Saturday, 23 March 2013

Some astoundingly good news

No, its not the weather, which has left the local birdlife starving:

And it is not that the cold spell has brought in a significant influx of winter Thrushes. Old Barn Field held 400 Fieldfare and about 100 Redwing:

Or even that March madness has struck the local Hares. Here they can be seen going crazy in a snowstorm. Freezing conditions clearly have no effect on their hormones:

It is the fact that I received, thanks to John Melling, some bad, and then some astoundingly good, news. The bad news is that the River Thame is now officially "one of the most degraded tributaries of the River Thames". Fame at last! But perhaps not in any positive way. You may recall me mentioning the appalling quality of the local habitat just once or twice. A minute. For the last 5 years. 

The absolutely amazing news is that the River Thame Conservation Trust (est 2012) together with the Pond Conservation Trust have been awarded £180,000 by DEFRA to improve the habitat along the River Thame in a 2 year project. Perhaps, at last, this initiative may be about to slowly turn things around. Full details here. There will be more on this later, I am even minded to give these guys a hand, the wildlife around here needs all the help it can get.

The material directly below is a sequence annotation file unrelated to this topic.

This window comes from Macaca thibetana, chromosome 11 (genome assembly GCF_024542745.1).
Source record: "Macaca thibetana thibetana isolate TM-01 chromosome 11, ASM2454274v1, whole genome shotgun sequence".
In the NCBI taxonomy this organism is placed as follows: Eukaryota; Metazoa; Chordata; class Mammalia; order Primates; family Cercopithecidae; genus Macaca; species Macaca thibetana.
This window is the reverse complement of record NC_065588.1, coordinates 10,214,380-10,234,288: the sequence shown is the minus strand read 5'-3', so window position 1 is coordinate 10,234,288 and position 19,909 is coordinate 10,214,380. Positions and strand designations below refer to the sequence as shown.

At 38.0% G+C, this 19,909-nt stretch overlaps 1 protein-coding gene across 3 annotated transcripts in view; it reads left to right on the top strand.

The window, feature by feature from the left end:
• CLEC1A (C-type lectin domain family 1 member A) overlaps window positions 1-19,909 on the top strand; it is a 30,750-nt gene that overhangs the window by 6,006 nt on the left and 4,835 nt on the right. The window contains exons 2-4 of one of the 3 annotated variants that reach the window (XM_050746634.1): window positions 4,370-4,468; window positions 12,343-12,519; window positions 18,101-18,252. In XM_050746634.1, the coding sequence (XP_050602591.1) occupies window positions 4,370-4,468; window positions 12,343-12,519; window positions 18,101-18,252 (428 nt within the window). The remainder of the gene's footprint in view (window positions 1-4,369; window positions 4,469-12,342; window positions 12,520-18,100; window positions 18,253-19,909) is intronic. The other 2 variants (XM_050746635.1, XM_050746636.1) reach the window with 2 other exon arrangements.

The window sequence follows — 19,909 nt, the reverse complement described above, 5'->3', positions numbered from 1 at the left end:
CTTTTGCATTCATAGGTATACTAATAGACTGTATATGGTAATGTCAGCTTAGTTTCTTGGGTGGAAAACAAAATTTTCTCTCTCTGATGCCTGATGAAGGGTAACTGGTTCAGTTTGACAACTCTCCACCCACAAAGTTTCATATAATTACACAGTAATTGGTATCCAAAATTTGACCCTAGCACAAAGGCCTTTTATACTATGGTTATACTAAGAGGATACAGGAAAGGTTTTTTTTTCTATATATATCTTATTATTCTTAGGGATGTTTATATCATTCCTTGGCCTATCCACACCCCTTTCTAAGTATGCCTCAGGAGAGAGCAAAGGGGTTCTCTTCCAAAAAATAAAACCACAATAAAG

1. Amazing photos throughout. Thanks for identiying birds for me. Sure I saw a goshawk with big white leg feathers a few times up by Garsington in 2009.
    Where did you see the hares? I've looked and looked and looked and not seen a single one. My theory about the birdscarers (which get the finger and expletives) is that the pigeons know they mean food. I watch them rise at the they explode, wait in the trees in Bishop's Wood and then fly back down again. Not foolish, pigeons. In Yorkshire they use massive kite-shaped cutouts which are silent and seem to work at least as well as explosions.
    The decision to go on using that pesticide (pests??) makes me weep. If you don't know that it affects bees then ban it in case it does - that's a no-brainer! Thanks for a brilliant blog. Niki.

  2. Hi Niki, thanks for your kind comments :-) If you ever glimpse a Goshawk in the area again please contact me ASAP! There are a few Hares in the Thame valley, but they seem to range over a large area and its mainly a matter of luck and time whether one comes across them. I completely agree with your views on birdscarers, they surely contribute to illegal levels of noise pollution. The local ones to Cuddesdon keep going all night, when they should by law only operate dawn till dusk. Hopefully as the Oilseed crop matures they will be turned off. All the best, Tom